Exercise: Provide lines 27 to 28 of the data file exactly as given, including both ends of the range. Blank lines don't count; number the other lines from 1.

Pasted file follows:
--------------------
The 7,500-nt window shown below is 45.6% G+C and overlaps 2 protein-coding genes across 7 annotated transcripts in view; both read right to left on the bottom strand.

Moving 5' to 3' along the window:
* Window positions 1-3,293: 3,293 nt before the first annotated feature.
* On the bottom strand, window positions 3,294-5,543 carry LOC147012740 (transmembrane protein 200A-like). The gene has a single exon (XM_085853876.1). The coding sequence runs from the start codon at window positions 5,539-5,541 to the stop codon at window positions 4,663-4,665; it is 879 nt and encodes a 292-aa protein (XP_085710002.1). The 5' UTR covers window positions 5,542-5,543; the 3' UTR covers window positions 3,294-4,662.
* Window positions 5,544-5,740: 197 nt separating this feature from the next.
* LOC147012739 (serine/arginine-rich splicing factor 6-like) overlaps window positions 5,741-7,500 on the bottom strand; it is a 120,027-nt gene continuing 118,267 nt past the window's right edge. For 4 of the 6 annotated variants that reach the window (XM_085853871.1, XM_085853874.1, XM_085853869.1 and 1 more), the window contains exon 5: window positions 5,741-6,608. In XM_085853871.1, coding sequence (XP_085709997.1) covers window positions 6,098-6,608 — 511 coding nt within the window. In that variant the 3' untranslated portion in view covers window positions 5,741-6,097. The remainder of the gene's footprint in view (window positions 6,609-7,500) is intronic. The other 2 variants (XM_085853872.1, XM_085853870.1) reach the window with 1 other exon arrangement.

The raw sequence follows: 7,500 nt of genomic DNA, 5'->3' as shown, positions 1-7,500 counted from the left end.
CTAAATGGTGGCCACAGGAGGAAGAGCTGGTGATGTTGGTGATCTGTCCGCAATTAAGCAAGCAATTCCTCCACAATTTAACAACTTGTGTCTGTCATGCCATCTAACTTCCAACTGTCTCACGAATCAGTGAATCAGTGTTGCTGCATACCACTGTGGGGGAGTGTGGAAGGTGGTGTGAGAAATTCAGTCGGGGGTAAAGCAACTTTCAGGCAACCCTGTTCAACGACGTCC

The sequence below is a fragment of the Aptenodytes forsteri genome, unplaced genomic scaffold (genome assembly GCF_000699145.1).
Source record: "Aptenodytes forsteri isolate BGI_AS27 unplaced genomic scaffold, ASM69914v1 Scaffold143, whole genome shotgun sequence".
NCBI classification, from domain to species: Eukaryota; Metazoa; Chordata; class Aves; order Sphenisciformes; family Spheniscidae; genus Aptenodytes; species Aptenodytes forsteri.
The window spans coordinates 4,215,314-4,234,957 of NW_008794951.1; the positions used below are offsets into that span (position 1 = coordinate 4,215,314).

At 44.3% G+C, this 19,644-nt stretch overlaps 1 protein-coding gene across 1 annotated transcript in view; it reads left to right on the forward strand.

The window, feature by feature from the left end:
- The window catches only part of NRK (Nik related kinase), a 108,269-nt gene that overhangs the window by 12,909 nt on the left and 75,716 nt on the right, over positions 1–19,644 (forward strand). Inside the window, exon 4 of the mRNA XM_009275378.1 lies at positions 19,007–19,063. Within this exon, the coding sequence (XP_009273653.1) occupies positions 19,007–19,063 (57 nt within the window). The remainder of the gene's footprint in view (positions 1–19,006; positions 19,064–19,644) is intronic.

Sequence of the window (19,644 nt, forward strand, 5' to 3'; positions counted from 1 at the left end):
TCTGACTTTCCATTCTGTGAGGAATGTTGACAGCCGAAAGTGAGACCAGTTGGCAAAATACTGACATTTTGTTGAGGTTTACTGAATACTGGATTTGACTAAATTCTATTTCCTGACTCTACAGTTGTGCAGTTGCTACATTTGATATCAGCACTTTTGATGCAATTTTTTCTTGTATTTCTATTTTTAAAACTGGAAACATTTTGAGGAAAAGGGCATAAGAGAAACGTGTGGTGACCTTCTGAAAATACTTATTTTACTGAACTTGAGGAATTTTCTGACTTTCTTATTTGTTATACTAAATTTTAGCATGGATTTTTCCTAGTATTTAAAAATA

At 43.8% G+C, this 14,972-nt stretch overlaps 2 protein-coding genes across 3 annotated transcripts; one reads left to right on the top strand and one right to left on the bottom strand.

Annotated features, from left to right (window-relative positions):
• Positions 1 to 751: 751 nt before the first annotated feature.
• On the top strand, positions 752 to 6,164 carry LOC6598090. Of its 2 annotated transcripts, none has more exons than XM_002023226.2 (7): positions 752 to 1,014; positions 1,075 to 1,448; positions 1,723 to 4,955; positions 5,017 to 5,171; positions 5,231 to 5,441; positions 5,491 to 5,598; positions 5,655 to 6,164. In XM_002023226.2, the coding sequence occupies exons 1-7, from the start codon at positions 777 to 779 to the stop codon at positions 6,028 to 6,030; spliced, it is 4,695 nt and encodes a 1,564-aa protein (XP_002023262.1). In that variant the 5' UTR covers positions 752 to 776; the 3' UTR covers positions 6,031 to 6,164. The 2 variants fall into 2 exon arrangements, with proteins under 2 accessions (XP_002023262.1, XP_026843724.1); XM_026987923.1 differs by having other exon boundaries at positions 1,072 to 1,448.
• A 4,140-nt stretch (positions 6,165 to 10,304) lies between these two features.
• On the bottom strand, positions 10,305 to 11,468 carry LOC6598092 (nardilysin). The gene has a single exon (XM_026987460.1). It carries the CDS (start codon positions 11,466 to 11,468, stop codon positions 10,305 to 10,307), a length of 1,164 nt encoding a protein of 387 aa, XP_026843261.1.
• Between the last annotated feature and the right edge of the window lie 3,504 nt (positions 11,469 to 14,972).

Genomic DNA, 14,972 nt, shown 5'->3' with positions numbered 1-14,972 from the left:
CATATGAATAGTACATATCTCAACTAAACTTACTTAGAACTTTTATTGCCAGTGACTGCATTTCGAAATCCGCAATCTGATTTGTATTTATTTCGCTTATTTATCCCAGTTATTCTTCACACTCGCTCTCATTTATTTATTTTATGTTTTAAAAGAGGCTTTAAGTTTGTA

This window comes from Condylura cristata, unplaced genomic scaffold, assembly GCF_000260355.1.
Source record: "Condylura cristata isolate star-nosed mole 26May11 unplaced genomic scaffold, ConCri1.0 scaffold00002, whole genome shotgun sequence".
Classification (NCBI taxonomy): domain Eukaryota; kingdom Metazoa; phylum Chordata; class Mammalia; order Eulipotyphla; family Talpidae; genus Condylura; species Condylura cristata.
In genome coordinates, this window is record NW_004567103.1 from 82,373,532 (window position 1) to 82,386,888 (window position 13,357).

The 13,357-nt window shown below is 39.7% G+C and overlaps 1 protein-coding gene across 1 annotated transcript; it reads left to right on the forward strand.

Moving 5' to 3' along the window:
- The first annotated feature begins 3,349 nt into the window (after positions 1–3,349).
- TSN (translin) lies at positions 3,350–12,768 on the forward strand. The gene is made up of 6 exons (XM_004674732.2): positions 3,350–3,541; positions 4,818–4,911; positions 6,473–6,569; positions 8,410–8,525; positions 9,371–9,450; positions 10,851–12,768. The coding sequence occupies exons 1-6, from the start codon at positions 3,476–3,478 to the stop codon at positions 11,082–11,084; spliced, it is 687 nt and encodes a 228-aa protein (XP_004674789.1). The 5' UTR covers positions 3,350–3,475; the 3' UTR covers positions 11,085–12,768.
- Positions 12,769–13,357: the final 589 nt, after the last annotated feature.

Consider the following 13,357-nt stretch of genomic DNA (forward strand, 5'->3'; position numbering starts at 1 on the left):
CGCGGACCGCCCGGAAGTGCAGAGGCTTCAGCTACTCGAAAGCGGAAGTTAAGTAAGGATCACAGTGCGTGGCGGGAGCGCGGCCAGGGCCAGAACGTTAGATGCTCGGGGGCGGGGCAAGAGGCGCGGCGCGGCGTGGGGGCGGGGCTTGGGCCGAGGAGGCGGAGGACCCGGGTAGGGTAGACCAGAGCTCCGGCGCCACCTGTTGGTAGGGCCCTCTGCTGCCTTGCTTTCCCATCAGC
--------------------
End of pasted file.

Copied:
This window comes from Condylura cristata, unplaced genomic scaffold, assembly GCF_000260355.1.
Source record: "Condylura cristata isolate star-nosed mole 26May11 unplaced genomic scaffold, ConCri1.0 scaffold00002, whole genome shotgun sequence".